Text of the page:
# Combinatorial Search

March 31, 2020

This article explains a recursive algorithm that performs a combinatorial search. The concept will be used in a future post to find all possible piano voicings for a given chord.

## The algorithm

The following algorithm can be used to generate permutations of any kind:

```
class Permutation {
static search<T>(
finder: (path: T[], solutions: T[][]) => T[],
validator: (path: T[], solutions: T[][]) => boolean,
concatFn = (_path: T[], _candidate: T): T[] => [..._path, _candidate],
path: T[] = [],
solutions: T[][] = []
): T[][] {
// get candidates for current path
const candidates = finder(path, solutions);
// runs current path through validator to either get a new solution or nothing
if (validator(path, solutions)) {
solutions.push(path);
}
// if no candidates found, we cannot go deeper => either solution or dead end
if (!candidates.length) {
return solutions;
}
// go deeper
return candidates.reduce(
(_, candidate) => Permutation.search(finder, validator, concatFn, concatFn(path, candidate), solutions),
[]
);
}
}
```

The basic three steps are:

- call the finder to get possible candidates based on the current path and solutions.
- validate current path, and if valid, add to solutions
- if no more candidates => done, if more candidates => repeat

## Classic Combinatorics: Urn model

Let's implement the classic combinatoric urn model with it.

### Basic Urn Implementation

```
function urn(items) {
return Permutation.search(
// all balls that are not yet collected, are available => unique
(collected) => items.filter((ball) => !collected.includes(ball)),
// all collections that have the length of the items are valid => pull till empty
(collected) => collected.length === items.length
);
}
```

Here, we pass two functions:

- The first function returns a set of items we can pull at a given state. In this case, we return all items that have not been collected yet
- The second function returns a validation function for a given collection to be accepted as "solution". In this case, we only accept collections of the items length

The functions in this case lead to:

- Order is important
- Balls can be pulled once
- We pull till it's "empty"

### Extension 1: pull sample

We can extend the implementation by passing a number of balls that should be pulled:

```
function urn(items, number = items.length) {
return Permutation.search(
(collected) => items.filter((ball) => !collected.includes(ball)),
(collected) => collected.length === number
);
}
```

This is like pulling Lotto numbers:

- Order is important
- Each ball is unique (only one can be pulled)
- pulling only a subset (e.g. 6 of 49)

The above implementation works, but has a performance flaw: The first function does not include the sample so it will always run till the end, despite the fact that it won't find new valid combinations. Fix:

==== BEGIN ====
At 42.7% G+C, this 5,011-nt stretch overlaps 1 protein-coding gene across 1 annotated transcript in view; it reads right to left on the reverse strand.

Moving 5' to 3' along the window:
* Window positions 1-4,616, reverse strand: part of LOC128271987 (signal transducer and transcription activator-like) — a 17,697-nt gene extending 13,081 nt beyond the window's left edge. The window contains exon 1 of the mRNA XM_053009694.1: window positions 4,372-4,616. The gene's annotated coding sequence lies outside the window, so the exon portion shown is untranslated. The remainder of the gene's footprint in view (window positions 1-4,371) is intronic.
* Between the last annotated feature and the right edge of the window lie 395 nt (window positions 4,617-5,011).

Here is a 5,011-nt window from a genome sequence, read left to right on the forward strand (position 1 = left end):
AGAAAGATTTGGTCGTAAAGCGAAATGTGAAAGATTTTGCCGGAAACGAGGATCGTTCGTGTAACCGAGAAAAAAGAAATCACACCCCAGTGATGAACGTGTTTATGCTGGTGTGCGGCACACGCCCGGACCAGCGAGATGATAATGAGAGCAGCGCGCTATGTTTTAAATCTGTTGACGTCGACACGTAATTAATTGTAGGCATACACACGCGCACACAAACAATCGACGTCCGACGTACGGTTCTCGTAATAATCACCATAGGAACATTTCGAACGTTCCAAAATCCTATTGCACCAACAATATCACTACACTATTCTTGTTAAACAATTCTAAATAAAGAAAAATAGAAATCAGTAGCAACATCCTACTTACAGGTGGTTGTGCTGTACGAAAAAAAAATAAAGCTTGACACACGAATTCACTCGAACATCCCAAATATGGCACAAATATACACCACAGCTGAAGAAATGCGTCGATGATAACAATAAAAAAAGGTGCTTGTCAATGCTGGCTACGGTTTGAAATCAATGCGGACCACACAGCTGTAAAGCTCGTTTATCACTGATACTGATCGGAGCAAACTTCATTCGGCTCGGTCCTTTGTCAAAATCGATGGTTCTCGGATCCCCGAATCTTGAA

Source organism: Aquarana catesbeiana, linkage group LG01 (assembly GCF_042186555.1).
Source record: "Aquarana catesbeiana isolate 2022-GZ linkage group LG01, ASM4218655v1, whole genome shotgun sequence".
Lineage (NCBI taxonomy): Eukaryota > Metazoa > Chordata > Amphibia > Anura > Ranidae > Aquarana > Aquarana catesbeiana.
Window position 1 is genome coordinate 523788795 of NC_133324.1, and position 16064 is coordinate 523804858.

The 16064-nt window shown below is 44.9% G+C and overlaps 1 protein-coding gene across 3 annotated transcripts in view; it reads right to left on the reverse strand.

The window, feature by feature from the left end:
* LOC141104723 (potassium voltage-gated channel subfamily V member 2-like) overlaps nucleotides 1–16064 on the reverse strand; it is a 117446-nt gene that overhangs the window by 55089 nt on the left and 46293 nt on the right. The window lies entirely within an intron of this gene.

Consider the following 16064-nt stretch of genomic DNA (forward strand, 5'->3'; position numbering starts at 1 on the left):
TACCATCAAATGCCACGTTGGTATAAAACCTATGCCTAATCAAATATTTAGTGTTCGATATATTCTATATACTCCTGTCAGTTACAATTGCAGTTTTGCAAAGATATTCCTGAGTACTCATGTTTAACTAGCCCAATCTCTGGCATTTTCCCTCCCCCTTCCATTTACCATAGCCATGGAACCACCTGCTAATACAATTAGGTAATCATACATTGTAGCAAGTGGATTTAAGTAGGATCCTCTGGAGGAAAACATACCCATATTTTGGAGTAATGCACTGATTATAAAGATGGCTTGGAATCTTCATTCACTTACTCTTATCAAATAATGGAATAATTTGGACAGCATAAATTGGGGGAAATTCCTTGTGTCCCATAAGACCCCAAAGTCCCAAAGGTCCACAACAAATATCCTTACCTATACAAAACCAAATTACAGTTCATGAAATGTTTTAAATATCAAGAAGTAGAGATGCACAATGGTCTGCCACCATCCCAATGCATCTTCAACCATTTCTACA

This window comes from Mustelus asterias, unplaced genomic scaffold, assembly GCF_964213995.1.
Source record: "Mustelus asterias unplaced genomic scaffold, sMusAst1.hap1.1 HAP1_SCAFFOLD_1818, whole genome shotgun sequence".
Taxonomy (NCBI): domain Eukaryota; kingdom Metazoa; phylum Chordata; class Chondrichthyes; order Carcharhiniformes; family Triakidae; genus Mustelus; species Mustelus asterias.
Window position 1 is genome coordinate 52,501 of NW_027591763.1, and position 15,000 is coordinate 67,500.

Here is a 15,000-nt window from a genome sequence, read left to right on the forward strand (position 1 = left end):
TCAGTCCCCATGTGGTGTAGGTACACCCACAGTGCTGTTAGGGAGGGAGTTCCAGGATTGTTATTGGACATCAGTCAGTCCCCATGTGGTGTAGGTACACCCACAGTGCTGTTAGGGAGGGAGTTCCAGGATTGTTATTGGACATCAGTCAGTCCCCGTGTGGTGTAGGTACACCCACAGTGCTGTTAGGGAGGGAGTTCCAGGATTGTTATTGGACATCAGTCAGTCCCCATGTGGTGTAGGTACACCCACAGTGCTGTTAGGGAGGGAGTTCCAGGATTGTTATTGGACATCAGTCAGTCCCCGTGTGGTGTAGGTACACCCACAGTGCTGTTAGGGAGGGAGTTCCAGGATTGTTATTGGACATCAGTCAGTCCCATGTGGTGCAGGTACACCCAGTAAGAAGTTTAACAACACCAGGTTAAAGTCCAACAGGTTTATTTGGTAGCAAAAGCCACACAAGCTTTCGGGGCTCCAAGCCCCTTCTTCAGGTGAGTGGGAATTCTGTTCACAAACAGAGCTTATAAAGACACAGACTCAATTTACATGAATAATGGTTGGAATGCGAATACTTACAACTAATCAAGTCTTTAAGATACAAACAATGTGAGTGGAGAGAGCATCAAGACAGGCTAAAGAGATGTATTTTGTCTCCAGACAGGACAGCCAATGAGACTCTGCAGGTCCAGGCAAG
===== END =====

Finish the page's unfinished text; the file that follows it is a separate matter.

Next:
```
function urn(items, number = items.length) {
return Permutation.search(
(collected) => (collected.length >= number ? [] : items.filter((ball) => !collected.includes(ball))),
(collected) => collected.length === number
);
}
```

Returning an empty array means, we have no candidates that could be added => recursion stops.

### Extension 2: ignore order

We could also ignore the order of items:

```
function isEqual(collectionA, collectionB) {
return collectionA.sort().join('-') === collectionB.sort().join('-');
}
function urn(items, number = items.length, strictOrder = true) {
return Permutation.search(
(collected) => (collected.length >= number ? [] : items.filter((ball) => !collected.includes(ball))),
(collected, solutions) =>
collected.length === number &&
(strictOrder || !solutions.find((solution) => Permutation.isEqual(collected, solution)))
);
}
```

Note: This implementation of isEqual only works with strings.

A real world usage would be pulling a hand in a card game:

- Order is not important
- Each card is unique
- Pulling only a subset of the deck

### Extension 3: Balls can be pulled multiple times:

Lets add a flag called *unique*. If we switch it to false, a ball can be picked multiple times.

A good mental model for this is a combination lock:

- Order is important
- Each number can be used multiple times
- The amount of picks is not related to the amount of available numbers

Another mental model for this without ordering is throwing multiple dice:

- Order is not important
- Each number can be used multiple times
- We throw how many dices we want

```
function urn(
items,
number = items.length,
strictOrder = true,
unique = true
) {
return Permutation.search(
collected =>
collected.length >= number
? []
: unique
? items.filter(ball => !collected.includes(ball)),
: items
(collected, solutions) =>
collected.length === number &&
(strictOrder ||
!solutions.find(solution => Permutation.isEqual(collected, solution)))
);
}
```

## Final Thoughts

Now we should have a clear understanding of how to perform combinatorial search with a functional approach. In the next post(s), we will use that knowledge to generate voicings, melodies and rhythms!